Nottingham University Hospitals NHS Trust is being prosecuted by the Care Quality Commission (CQC) in the death of Wynter Sophia Andrews, who died on September 15, 2019.
An inquest in 2020 found she died of hypoxic ischemic encephalopathy – a loss of oxygen flow to the brain – which could have been prevented by staff at Queen’s Medical Center (QMC). nottingham delivered them earlier.
The CQC, which regulates health services in England, announced in July last year that it would prosecute the Trust on two counts, both of which said a registered person had failed to “provide care and treatment in a (a) safe manner provide, resulting in damage or loss” – one in relation to Wynter and another in relation to her mother Sarah Andrews.
Ms Andrews was admitted to the QMC on September 14, 2019 and Wynter was delivered at 2:06pm the next day.
At an October 2020 inquest, Assistant Medical Examiner Laurinda Bower concluded that Ms Andrews “did not receive the care and attention she clinically needed” and her baby “well before 2:06 p.m. when she was actually delivered, should have been delivered by caesarean section”.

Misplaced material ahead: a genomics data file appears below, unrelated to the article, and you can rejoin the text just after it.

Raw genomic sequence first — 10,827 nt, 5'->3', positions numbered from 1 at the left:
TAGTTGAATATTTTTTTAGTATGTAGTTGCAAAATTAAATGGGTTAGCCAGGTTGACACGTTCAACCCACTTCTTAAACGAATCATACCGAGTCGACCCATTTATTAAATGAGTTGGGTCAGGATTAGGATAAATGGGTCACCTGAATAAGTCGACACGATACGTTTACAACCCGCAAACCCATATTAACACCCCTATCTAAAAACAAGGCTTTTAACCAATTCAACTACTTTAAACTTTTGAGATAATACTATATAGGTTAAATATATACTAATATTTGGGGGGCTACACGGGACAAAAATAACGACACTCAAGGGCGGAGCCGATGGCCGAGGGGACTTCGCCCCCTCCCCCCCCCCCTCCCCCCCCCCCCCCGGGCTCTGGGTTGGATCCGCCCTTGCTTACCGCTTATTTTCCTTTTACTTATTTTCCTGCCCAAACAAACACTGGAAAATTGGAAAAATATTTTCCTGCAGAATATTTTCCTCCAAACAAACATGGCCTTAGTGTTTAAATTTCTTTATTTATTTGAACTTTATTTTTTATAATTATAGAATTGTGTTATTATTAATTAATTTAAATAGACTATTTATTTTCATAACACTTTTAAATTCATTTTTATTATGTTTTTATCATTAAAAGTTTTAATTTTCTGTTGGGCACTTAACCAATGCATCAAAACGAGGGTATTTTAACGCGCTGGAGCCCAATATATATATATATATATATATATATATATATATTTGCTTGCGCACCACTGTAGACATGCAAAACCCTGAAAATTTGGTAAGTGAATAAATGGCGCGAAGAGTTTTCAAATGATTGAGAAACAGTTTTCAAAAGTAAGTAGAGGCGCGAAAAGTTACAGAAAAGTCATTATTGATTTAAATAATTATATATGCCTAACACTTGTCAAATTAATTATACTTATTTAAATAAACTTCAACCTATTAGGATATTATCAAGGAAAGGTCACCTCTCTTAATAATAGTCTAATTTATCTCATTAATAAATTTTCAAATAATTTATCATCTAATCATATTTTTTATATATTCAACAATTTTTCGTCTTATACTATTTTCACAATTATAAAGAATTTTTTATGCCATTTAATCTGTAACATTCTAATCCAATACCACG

In a report on preventing future deaths, Ms Bower said the hospital had “operated in a fundamentally unsafe manner” because it was understaffed, which the inquiry said had happened on several occasions, with staff concerns not being heard.
Following the CQC’s announcement that it would prosecute the trust, its chief executive, Rupert Egginton, apologized to Wynter’s family for the “tragic loss” and said a “range of improvements” had been put in place.
The hearing, which could see a maximum penalty of an unlimited fine, is scheduled to begin at 10am on Wednesday Nottingham Magistrates’ Court.
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